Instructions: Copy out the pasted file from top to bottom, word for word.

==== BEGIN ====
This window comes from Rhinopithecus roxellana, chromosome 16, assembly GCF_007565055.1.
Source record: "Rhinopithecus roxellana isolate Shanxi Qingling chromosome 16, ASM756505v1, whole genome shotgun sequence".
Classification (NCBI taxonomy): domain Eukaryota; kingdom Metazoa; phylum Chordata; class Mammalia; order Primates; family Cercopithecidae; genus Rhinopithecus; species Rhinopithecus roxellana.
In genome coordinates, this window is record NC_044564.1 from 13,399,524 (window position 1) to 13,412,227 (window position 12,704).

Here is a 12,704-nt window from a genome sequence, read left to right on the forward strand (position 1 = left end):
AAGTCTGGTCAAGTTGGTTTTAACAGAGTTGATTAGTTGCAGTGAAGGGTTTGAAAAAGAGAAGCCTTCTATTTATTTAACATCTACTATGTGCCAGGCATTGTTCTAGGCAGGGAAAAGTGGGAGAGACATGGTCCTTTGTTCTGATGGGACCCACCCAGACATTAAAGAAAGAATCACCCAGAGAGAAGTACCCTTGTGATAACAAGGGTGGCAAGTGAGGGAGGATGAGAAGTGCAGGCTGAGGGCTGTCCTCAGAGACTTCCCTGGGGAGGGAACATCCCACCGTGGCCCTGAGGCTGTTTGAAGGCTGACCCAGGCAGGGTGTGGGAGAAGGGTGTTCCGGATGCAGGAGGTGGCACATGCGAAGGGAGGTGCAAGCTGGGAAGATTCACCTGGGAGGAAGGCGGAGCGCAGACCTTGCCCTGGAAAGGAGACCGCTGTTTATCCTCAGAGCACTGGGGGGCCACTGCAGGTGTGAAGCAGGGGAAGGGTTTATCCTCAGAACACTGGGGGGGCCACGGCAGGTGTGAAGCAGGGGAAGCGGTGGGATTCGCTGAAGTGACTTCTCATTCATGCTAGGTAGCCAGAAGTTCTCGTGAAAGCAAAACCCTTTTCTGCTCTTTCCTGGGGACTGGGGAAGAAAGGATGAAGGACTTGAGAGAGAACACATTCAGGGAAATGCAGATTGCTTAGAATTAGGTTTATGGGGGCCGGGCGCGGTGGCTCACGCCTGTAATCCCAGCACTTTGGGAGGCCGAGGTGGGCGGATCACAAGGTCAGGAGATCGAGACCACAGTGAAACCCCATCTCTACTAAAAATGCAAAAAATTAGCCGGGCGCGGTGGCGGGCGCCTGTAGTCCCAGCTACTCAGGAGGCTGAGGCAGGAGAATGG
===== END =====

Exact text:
This window comes from Rhinopithecus roxellana, chromosome 16, assembly GCF_007565055.1.
Source record: "Rhinopithecus roxellana isolate Shanxi Qingling chromosome 16, ASM756505v1, whole genome shotgun sequence".
Classification (NCBI taxonomy): domain Eukaryota; kingdom Metazoa; phylum Chordata; class Mammalia; order Primates; family Cercopithecidae; genus Rhinopithecus; species Rhinopithecus roxellana.
In genome coordinates, this window is record NC_044564.1 from 13,399,524 (window position 1) to 13,412,227 (window position 12,704).

Here is a 12,704-nt window from a genome sequence, read left to right on the forward strand (position 1 = left end):
AAGTCTGGTCAAGTTGGTTTTAACAGAGTTGATTAGTTGCAGTGAAGGGTTTGAAAAAGAGAAGCCTTCTATTTATTTAACATCTACTATGTGCCAGGCATTGTTCTAGGCAGGGAAAAGTGGGAGAGACATGGTCCTTTGTTCTGATGGGACCCACCCAGACATTAAAGAAAGAATCACCCAGAGAGAAGTACCCTTGTGATAACAAGGGTGGCAAGTGAGGGAGGATGAGAAGTGCAGGCTGAGGGCTGTCCTCAGAGACTTCCCTGGGGAGGGAACATCCCACCGTGGCCCTGAGGCTGTTTGAAGGCTGACCCAGGCAGGGTGTGGGAGAAGGGTGTTCCGGATGCAGGAGGTGGCACATGCGAAGGGAGGTGCAAGCTGGGAAGATTCACCTGGGAGGAAGGCGGAGCGCAGACCTTGCCCTGGAAAGGAGACCGCTGTTTATCCTCAGAGCACTGGGGGGCCACTGCAGGTGTGAAGCAGGGGAAGGGTTTATCCTCAGAACACTGGGGGGGCCACGGCAGGTGTGAAGCAGGGGAAGCGGTGGGATTCGCTGAAGTGACTTCTCATTCATGCTAGGTAGCCAGAAGTTCTCGTGAAAGCAAAACCCTTTTCTGCTCTTTCCTGGGGACTGGGGAAGAAAGGATGAAGGACTTGAGAGAGAACACATTCAGGGAAATGCAGATTGCTTAGAATTAGGTTTATGGGGGCCGGGCGCGGTGGCTCACGCCTGTAATCCCAGCACTTTGGGAGGCCGAGGTGGGCGGATCACAAGGTCAGGAGATCGAGACCACAGTGAAACCCCATCTCTACTAAAAATGCAAAAAATTAGCCGGGCGCGGTGGCGGGCGCCTGTAGTCCCAGCTACTCAGGAGGCTGAGGCAGGAGAATGG